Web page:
[12] Appellant introduced testimony at the trial to the effect that his reputation for peace and quiet was good. In view of this evidence he asked the court to give two certain instructions, but both were refused. One of them read: "The court charges the jury that evidence of the good character of the defendant comes in aid of the general presumption of innocence and is no more to be laid aside by the jury in their deliberations than is the general presumption itself. It is a fact in the case and itself may, in connection with all the other evidence in the case generate a reasonable doubt, sufficient to entitle the defendant to an acquittal." The other proposed instruction, although differently couched, was in legal effect the same as the one here set forth. The court erred in not giving one or the other of the two ( People v. Wilson, 23 Cal.App. 513 [ 138 P. 971]).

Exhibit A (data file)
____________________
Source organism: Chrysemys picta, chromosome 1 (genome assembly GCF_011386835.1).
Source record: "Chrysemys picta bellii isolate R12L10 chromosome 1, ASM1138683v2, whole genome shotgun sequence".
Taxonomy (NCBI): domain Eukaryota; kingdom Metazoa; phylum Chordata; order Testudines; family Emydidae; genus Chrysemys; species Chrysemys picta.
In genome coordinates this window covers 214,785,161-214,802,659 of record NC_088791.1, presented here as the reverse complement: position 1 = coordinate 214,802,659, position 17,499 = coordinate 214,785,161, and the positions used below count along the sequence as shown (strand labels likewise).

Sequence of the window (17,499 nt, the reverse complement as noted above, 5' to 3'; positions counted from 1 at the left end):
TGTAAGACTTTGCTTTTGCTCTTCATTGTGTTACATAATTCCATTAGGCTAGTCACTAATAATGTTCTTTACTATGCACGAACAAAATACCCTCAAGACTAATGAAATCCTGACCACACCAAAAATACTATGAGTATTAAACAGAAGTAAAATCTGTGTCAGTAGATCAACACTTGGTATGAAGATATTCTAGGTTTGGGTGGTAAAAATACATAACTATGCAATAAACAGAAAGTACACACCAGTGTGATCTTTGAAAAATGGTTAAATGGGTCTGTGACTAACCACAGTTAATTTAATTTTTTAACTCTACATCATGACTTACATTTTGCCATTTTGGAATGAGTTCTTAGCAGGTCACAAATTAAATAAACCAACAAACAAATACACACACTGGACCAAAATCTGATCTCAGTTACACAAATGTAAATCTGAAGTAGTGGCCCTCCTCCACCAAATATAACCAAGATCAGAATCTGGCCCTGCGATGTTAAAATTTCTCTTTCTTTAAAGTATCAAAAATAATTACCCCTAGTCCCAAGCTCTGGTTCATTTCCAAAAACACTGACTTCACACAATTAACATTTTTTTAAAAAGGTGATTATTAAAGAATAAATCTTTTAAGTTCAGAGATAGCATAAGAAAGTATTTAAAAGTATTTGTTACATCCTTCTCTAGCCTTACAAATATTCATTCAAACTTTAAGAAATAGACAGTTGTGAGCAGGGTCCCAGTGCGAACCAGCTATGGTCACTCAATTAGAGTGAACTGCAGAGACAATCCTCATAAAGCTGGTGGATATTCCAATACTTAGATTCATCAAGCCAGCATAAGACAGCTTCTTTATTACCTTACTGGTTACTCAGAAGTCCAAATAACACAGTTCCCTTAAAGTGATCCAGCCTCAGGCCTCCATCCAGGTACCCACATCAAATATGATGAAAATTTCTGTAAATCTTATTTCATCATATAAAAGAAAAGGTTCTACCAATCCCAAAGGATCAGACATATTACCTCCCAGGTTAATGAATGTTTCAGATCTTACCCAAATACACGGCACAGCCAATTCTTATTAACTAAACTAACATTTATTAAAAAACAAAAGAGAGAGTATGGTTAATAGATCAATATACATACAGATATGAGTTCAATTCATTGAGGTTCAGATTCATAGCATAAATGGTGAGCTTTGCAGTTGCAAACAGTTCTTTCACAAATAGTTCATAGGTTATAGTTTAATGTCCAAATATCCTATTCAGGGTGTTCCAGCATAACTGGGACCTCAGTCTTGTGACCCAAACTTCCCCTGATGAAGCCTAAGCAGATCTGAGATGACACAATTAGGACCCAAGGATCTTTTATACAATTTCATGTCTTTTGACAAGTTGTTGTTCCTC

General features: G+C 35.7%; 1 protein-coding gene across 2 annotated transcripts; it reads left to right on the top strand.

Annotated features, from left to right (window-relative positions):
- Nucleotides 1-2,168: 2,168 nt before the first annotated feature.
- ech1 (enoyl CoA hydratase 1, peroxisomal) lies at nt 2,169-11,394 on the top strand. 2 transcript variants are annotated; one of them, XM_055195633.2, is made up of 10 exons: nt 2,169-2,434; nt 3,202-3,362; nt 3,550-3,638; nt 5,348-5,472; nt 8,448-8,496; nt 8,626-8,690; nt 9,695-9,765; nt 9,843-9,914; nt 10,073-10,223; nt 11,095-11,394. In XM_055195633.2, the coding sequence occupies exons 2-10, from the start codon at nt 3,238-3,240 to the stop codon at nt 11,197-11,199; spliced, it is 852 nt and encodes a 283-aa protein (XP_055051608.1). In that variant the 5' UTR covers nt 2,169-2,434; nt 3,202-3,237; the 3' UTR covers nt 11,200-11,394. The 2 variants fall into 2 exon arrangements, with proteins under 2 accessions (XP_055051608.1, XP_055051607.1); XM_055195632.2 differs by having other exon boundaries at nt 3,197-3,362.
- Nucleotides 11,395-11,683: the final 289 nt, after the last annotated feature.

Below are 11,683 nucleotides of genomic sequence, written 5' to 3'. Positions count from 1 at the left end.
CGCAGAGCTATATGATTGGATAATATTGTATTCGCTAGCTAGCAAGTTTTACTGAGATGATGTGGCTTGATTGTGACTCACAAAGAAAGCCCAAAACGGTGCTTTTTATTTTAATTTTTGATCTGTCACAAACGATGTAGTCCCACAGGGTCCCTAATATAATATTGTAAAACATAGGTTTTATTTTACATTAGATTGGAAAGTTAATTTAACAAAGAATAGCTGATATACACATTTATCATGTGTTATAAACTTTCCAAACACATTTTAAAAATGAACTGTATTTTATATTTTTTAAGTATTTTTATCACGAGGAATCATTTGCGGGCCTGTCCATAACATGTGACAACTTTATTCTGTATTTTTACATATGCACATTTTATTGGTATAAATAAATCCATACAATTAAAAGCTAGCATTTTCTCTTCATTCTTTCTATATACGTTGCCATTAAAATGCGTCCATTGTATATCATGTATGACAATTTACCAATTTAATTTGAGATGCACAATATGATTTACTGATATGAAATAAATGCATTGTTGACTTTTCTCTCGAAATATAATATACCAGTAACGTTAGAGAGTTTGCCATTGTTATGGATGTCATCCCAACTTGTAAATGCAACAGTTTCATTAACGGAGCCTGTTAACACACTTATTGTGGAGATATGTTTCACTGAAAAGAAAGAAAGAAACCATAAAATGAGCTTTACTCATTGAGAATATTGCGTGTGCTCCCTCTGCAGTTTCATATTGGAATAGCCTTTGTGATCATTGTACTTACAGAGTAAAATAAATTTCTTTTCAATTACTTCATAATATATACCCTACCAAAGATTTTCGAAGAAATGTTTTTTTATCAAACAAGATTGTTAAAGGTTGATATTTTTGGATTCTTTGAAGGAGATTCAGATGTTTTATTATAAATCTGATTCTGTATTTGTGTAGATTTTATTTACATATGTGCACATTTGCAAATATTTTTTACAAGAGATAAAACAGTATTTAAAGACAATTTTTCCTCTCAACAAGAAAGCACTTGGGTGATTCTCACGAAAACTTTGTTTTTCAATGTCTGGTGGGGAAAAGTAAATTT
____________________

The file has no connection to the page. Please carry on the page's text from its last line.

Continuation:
[13] One of the instructions read to the jury contained the following: "The law of self-defense is founded on necessity, and in order to justify the taking of life upon this ground it must not only appear to the slayer, as a reasonable man, that he had reason to believe, and did believe, that he was in danger of his life, or of receiving great bodily harm, but it must also appear to his comprehension, as a reasonable man, that to avoid such danger it was absolutely necessary for him to take the life of the deceased." The question whether this instruction, in its use of the term "absolutely necessary," is a proper statement of the law has had a stormy career in the courts of this state, but its correctness was established in People v. Bruggy, 93 Cal. 476 [29 P. 26], and since that decision it has been upheld, either in the form in which it was given to the jury here or in similar forms, in People v. Lemperle, 94 Cal. 45 [29 P. 709], in People v. Emerson, 130 Cal. 562 [ 62 P. 1069], where the expression "necessary" was used without the qualifying word "absolutely," and perhaps in other cases. It was practically conceded to be correct in People v. Cyty, 11 Cal.App. 702 [ 106 P. 257]. These cases deal with what may be termed the rule of apparent necessity, that is, they decide that where it appears to an assailed person as a reasonable man that, because of the conduct of his assailant, it is necessary or absolutely necessary, to take the life of the assailant in order to save his own life, or to protect himself from great bodily injury, he may slay with impunity. The instruction here given was therefore correct. In addition to the cases last cited there are also decisions which deal with what may be called the rule of real necessity under the law of self-defense. These latter decide that where the jury finds that the assailed person was, through the conduct of the assailant, put in jeopardy of life or in danger of great bodily harm, the absolute necessity for slaying the assailant arises as matter of law. The cases on this subject are People v. Hecker, supra; People v. Newcomer, supra, and People v. Estrada, 60 Cal.App. 477 [ 213 P. 67]. It is not contended that appellant asked any instruction under the law as declared in these decisions.